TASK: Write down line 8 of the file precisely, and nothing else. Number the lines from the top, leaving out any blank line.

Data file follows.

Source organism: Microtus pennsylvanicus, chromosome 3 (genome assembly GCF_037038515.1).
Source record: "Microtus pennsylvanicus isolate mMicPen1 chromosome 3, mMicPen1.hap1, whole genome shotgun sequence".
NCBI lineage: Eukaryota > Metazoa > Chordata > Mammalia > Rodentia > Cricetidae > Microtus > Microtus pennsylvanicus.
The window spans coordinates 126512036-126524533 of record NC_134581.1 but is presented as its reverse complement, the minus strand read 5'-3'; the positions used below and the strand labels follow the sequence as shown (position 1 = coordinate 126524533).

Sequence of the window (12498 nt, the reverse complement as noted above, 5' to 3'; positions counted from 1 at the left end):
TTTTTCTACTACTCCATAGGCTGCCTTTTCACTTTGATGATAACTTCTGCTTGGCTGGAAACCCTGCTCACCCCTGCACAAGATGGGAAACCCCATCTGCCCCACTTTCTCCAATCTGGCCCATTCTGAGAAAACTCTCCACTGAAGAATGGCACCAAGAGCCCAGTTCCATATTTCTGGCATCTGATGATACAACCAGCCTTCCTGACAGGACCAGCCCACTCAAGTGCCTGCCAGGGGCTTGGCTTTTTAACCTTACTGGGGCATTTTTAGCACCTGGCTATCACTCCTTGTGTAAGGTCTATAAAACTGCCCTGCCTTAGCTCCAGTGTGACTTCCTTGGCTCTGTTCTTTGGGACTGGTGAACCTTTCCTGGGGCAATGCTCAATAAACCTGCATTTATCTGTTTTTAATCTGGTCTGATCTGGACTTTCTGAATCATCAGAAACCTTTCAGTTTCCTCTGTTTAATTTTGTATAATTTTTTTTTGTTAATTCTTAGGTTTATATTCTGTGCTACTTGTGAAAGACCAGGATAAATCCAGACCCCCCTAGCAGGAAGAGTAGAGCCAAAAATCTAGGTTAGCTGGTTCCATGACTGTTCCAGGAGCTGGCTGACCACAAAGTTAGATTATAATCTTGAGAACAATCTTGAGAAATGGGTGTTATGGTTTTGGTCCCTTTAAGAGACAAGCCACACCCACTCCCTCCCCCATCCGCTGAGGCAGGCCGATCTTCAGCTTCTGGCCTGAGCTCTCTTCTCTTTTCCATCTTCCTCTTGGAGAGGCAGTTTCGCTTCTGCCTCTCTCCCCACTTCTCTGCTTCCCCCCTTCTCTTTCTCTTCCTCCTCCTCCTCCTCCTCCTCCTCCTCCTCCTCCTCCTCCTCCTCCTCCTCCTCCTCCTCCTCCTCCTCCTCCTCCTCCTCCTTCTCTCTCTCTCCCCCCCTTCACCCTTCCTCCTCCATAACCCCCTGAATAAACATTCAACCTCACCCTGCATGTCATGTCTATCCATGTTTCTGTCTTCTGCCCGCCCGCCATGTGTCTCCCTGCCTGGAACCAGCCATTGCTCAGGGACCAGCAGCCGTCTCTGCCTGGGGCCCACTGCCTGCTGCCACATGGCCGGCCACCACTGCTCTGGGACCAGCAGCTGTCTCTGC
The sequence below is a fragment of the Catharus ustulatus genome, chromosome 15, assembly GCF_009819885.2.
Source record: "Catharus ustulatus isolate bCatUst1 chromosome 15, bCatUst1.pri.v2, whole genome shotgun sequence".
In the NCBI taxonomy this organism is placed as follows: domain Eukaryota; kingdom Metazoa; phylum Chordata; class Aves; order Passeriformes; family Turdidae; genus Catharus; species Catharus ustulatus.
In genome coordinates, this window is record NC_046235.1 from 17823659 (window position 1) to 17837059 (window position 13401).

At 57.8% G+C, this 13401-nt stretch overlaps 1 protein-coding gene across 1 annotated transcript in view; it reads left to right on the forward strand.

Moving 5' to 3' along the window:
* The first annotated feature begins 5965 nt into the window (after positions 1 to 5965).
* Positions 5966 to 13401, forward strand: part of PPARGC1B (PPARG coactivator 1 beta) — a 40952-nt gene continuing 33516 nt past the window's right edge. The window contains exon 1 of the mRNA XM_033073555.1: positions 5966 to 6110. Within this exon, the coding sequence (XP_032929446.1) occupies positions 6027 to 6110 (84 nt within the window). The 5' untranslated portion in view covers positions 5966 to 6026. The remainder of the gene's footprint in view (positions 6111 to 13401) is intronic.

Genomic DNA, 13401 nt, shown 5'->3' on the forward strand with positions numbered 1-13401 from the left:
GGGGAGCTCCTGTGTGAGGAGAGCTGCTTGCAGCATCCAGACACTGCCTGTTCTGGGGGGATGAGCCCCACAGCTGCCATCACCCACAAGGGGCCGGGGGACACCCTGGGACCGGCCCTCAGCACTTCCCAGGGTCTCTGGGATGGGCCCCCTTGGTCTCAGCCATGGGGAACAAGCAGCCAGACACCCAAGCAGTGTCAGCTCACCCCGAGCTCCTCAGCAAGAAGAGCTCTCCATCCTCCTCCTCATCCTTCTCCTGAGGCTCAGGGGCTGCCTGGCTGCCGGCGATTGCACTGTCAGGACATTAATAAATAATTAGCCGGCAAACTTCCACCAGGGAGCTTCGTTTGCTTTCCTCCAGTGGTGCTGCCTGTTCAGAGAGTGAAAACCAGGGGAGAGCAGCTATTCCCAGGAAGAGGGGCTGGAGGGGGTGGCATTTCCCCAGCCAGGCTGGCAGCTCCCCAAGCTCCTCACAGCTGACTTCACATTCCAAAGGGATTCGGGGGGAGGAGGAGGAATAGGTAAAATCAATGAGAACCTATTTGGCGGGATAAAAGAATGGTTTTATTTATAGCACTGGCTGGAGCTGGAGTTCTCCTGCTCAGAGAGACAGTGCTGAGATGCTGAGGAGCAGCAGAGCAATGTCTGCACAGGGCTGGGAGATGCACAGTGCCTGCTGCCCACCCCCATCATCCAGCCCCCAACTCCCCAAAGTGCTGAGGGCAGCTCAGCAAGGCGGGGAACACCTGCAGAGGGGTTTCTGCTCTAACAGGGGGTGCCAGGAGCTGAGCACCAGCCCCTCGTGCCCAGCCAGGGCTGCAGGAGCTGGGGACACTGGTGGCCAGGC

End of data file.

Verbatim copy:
Source record: "Catharus ustulatus isolate bCatUst1 chromosome 15, bCatUst1.pri.v2, whole genome shotgun sequence".